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What’s the Bag Deal?

Play_Episode05A couple argues over which is the best bag for grocery shopping: paper or plastic? Both appear to have their advantages and disadvantages, so what are they to do? Sensing a learning opportunity, the Green Ninja appears with a simple solution – a reusable bag! But is it really that simple?

Let’s dig into the issue of bags more closely.
Below is a comparison of the carbon footprint of five different types of grocery bags. In this case, the carbon footprint comes from the energy required to make these different bags. As we can see, not all bags are created equal!

 

Bag Type HDPE Paper LDPE Non-Woven PP Cotton
Description Conventional plastic bag used at grocery stores. Brown, boxy-looking. Grocery stores use this when you when you ask for paper. Thick shiny bag that is sold as a reusable bag. A.K.A ‘bag for life’ Thick, washable bag that looks like canvas from afar. Very common to see. Fabric bag, less structured than other bags. Usually has large handles.
Carbon Footprint 3.8lbs 12.2 lbs
(3x HDPE)
15.3 lbs
(4x HDPE)
47.4 lbs
(13x HDPE)
598.6 lbs
(158x HDPE)

argument[1]

The chart above is adapted from Edwards and Meyhoff’s life cycle assessment of grocery bags1

But wait a second, isn’t the Green Ninja recommending the high carbon footprint bags? Looking at the chart, reusable bags clearly have a higher carbon footprint than conventional bags.

As it turns out, the carbon footprint of grocery bags directly depends on the extraction of raw materials and the production of the bags. Although more energy goes into making reusable bags, we would expect that they could be used many, many times.

Let’s look at an example.
A family of five goes grocery shopping every week, and they use 3 bags to hold their groceries. We now compare the carbon footprint of using shopping bags for this family, using plastic, paper and reusable bags, over a three-year period.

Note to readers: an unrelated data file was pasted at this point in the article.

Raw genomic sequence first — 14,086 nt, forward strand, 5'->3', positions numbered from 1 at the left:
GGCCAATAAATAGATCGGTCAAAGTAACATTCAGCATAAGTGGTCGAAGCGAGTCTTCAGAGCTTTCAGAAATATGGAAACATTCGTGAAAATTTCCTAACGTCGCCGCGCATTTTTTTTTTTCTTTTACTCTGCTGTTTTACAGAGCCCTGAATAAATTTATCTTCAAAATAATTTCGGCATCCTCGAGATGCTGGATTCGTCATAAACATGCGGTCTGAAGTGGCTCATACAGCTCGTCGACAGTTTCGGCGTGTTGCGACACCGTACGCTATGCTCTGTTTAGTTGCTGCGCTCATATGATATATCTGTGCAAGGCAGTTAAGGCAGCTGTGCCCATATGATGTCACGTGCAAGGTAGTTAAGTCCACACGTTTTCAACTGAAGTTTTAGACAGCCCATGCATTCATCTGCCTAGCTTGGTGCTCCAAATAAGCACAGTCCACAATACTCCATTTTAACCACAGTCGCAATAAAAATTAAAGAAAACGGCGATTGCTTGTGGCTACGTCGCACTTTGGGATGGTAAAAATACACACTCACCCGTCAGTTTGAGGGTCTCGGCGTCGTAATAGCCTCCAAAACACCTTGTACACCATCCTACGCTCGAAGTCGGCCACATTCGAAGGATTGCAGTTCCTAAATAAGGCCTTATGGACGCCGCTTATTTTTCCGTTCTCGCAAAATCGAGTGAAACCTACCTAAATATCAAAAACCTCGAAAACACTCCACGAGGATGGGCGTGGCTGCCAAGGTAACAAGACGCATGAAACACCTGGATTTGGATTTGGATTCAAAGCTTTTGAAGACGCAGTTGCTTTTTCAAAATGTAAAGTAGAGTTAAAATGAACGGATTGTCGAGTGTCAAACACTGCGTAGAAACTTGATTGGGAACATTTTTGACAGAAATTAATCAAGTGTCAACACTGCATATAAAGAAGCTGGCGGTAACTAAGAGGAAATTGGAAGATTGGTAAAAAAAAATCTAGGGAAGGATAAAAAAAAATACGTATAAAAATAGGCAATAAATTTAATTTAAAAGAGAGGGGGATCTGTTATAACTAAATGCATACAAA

Bag Type HDPE Paper LDPE Non-Woven PP Cotton
Carbon Footprint after 3 years 1,769.0 lbs 5,700.2 lbs 45.8 lbs 142.3 lbs 1197.3* lbs*2 bags used because of their larger volume2

So, now the Green Ninja’s advice makes more sense. Different bags are going to have different carbon footprints, the most important variable is the number of times that we reuse those bags. So, the best choice is to use the same reusable bags for a long time, and3 occasionally wash them to keep them clean.

Carbon talk aside, what are some other reasons for choosing reusable bags?

Plastic bags harm marine life.

marinelife[1]

Let’s imagine a plastic bag floating in the ocean and then a squid propelling in the ocean. They look similar. Turtles and whales seem to agree, which is why they often eat plastic bags mistakenly thinking that they are delicious squid4. This is certainly not good for marine life5. An estimated 100,000 marine animals die each year because of plastic bag waste.

A lot of trees are cut down to make paper bags.

trees[1]

Although paper bags are biodegradable, their usage is questionable because so many trees are cut down just to make them. An estimated 14 million trees are cut down each year just to keep up with paper bag demand in the United States6.

Although people mention that they reuse their plastic bags for trashcan liners (or other uses), many of our bags still end up in the ocean and harm wildlife. Today one can purchase biodegradable and compostable bags that work great for many uses, but fully break down in the land and ocean. Our friends at World Centric have a great selection here.

References


1. Edwards, C., Meyhoff Fry, J. (2011). Life cycle assessment of super market carrier bags: a review of the bags available in 2006. Environment Agency, 12-33.

2. Edwards, C., Meyhoff Fry, J. (2011). Life cycle assessment of super market carrier bags: a review of the bags available in 2006. Environment Agency, 12-33.

3. Gerba, C.P., Williams, D., Sinclair, R.G. (2010). Assessment of the potential for cross contamination of food products by reusable shopping bags. 13-15.

4. Marine Debris Impacts. EPA. (2012). Retrieved from http://water.epa.gov/type/oceb/marinedebris/
md_impacts.cfm

5. Leatherback Sea Turtle. DEEP. (1999). Retrieved from http://www.ct.gov/deep/cwp/view.asp?a=2723&q=326028&depNav_GID=1655

6. Bags by the Numbers. WM. (n.d.) Retrieved from http://www.wmnorthwest.com/guidelines/plasticvspaper
.htm

Credits


Directed and Produced by: Michelle Ikemoto

Host: Alejandro Garcia

Supported by: San Mateo County, Environmental Health (www.smchealth.org/bagban)

Animation: Michelle Ikemoto, Danny Men, Miyuki Richardson, Aaron Soon, Jason Wong, Alex Yip

Backgrounds: Ishmael Hoover

Show Opening: Mark Wanninger

Green Ninja Theme Music: Eli Rosen

Voice Actors: Ovan Chan and Jessica Ellithorpe.

Special Thanks to our Kickstarter Supporters: Andy Griffiths, Clare Cordero, Edward Thometz, Karl Braganza, Robb Drury, Shaun Tanner, Steve McCann, Susan Pitt, Susan Tenney, Tracy DeLuca, W. Stephen Sullins, Phuong-Mai Bui-Quang, Ty Joseph, and Vanessa Warheit.